|Upper Canada Land Book Entries|
I hoped to find an exact land location because then my search could extend to the Abstract Indexes to Deeds. That would allow me to learn exactly when Jonathan obtained his farm land and under what conditions, and when he left and who the land passed to. But the only clues were vague..... "West of Grand River" and a possible lot number of 88.
Jonathan could not be found after this 1840 assessment. There are no early census records for Ontario before 1851 although there is an 1841/1842 and an 1848 Census which is head of house only. Many of the 1851 census records are missing for several locations so that quickly became a dead end.
Land records such as the CLRI were no help. There was no record of Jonathan as a first time land owner anywhere in Ontario. I could not find a death record for Jonathan or his wife, Elizabeth Ginkins or Jenkins [Source: 1851 baptism for their son Allen]
Analyzing & Assessing Documents
For several years I was stalled. I mulled over what I had found. I did a lot of examining and re-examing the records I'd found, thinking about my next step. I didn't know where in Toronto (or Toronto Township) Jonathan had resided. It seemed to me that land records were the answer but Jonathan was nowhere to be found on the few indexed records available. I knew that a Jonathan Butler had been granted land in the Wilberforce Settlement which was an area of Ontario settled by men of colour as early as 1819. But was this "my" Jonathan Butler?
A Serendipitous Email
And then a break. Gary French, the author of "Men of Colour: An Historical Account of the Black Settlement on Wilberforce. Street and in Oro Township, Simcoe County, Ontario 1819-1949", wrote to tell me had found what he was sure was Jonathan's petition for land, and that it gave information on his origins in the USA.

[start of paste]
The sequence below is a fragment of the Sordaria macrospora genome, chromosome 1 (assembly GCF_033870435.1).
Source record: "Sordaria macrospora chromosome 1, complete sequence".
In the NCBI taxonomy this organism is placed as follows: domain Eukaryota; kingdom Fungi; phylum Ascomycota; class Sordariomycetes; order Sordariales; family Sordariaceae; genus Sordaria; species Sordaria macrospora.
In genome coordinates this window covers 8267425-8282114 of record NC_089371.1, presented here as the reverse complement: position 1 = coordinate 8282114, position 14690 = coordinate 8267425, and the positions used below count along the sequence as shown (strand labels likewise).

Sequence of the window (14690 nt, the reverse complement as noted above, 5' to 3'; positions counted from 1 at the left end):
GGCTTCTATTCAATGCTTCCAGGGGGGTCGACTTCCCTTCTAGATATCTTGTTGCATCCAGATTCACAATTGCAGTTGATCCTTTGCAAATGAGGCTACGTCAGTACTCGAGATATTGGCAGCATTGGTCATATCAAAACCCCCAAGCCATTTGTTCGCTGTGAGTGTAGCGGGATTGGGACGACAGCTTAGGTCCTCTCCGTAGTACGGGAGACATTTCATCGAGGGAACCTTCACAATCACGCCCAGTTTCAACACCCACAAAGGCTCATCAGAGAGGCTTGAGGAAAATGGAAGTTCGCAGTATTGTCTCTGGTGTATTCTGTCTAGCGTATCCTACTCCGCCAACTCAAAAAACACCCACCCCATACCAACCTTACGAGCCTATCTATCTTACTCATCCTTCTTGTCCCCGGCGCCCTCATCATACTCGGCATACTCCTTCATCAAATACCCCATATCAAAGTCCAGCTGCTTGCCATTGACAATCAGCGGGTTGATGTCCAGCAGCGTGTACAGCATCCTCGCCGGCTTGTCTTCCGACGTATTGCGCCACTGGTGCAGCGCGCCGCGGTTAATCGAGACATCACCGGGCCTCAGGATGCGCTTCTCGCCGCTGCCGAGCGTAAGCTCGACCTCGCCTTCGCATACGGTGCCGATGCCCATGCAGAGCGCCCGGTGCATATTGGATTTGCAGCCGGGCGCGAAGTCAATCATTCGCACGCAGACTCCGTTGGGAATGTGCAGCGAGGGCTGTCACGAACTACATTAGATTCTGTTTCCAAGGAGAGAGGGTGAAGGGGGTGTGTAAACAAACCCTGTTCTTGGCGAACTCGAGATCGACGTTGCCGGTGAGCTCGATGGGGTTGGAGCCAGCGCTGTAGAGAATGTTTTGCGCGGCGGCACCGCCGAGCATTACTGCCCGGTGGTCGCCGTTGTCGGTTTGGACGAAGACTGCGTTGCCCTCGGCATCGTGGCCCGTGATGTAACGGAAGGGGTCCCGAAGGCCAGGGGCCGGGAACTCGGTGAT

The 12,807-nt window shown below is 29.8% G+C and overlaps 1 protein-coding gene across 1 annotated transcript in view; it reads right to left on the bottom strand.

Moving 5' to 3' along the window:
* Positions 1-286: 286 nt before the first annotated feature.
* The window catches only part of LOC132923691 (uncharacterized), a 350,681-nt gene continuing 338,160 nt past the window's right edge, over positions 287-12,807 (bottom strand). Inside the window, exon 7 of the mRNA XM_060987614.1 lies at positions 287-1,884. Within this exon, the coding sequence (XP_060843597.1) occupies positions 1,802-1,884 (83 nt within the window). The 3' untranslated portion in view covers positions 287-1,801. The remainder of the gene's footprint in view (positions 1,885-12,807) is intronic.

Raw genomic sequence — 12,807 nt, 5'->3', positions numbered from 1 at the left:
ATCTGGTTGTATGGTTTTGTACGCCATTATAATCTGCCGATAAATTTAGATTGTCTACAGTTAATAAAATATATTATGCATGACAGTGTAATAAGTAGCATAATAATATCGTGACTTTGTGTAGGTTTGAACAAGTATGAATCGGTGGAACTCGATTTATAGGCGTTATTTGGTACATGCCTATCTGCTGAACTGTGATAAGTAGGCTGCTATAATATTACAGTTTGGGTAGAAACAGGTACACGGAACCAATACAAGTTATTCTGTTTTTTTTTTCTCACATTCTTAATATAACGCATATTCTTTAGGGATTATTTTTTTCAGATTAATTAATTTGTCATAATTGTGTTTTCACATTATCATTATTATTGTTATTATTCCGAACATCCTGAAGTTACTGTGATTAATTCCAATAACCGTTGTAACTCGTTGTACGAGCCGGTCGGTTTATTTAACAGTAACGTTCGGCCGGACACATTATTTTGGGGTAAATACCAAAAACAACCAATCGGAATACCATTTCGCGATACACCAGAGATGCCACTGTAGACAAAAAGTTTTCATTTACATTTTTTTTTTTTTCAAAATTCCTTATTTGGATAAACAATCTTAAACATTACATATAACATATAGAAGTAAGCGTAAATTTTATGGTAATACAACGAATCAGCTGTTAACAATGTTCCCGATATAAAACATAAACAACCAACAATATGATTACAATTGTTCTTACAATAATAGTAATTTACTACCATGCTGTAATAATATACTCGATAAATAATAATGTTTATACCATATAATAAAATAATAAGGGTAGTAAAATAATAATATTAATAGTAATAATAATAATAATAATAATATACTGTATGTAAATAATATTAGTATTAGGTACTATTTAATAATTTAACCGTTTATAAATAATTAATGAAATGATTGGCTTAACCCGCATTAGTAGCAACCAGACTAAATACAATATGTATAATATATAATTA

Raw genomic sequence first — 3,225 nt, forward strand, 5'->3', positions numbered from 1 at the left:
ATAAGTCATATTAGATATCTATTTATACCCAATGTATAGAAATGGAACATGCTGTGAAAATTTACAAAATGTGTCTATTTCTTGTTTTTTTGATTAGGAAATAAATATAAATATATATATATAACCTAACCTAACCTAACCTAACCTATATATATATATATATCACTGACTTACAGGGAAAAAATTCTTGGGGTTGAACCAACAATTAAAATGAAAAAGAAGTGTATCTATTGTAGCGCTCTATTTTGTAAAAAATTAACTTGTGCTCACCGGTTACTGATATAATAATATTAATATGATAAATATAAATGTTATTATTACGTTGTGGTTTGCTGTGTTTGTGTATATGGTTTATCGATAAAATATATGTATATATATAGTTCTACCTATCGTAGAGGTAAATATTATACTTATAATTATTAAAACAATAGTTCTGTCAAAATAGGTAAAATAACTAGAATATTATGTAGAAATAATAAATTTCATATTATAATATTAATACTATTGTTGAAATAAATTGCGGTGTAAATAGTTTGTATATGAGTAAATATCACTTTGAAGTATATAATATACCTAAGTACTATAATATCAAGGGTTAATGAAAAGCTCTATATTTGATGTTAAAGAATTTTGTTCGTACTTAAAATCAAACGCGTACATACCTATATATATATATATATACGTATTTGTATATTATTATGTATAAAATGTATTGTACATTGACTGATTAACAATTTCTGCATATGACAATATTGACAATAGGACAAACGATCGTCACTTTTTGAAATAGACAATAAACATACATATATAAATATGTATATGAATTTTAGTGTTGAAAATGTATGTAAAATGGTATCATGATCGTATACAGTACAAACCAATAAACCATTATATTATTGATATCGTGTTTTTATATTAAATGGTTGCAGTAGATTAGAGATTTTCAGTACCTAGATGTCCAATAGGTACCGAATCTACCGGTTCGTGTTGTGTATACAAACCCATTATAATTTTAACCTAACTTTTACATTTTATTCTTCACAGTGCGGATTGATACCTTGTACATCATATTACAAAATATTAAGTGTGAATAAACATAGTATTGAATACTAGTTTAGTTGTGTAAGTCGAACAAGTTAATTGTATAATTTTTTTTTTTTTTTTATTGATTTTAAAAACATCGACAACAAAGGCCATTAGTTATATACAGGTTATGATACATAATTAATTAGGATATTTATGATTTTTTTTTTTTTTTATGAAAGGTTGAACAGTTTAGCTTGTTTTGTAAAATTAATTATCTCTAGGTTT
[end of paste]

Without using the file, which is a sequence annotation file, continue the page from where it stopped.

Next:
A look at the online petition in the Upper Canada Land Petitions found on Library and Archives Canada provided this information:
March 9, 1819 Petition for Land Johnathan [sic] Butler, farmer of Toronto Township, Home District. Has a farm of 50 acres, has developed 30, desires some Crown Land. Is a man of colour, a native of Pennsylvania, been in the province upwards of 11 years.
This wonderful document narrows the time of Jonathan's arrival in Upper Canada, making his immigration year circa 1808. It also reveals that he lived in Toronto Township and not the city of Toronto.
A close look of the envelope containing this land petition revealed, in very tiny hard-to-read writing: Entered in Land Book K, page 93 which is C-103, Vol. 29. Granted 100 acres in Wilberforce. And now the question: Men of colour who were granted land in Wilberforce were War of 1812 military men. Jonathan Butler was the only non-military man granted land there. Why was he included?
Next stop: Upper Canada Land Books
Armed with these new facts, I next went through the online Land Books on Canadiana.org, which believe me is not an easy or quick task. They are not indexed, but I was able to narrow my search to Land Book K on film C-103. From there it was a case of scrolling until I found the reference to Jonathan on page 93.
26 April 1819. Land Book K page 93: Jonathan Butler praying for a grant of land as a settler. Granted 100 acres in Wilberforce Street.
The entry did not reveal much more than the original petition in March but that's the thing with genealogy and family tree research. You must track down and follow every clue, every reference, no matter how small. Sometimes you find something huge, sometimes nothing at all. But if you don't retrieve the document you will never know what you might have missed.
Although Jonathan was granted land in the Wilberforce Settlement, Gary French tells me it does not appear he ever lived there. But finding the exact location would give a date he gave the land up and that might lead to knowing when he went to the Queen's Bush settlement in Waterloo.
Part 3 to be posted tomorrow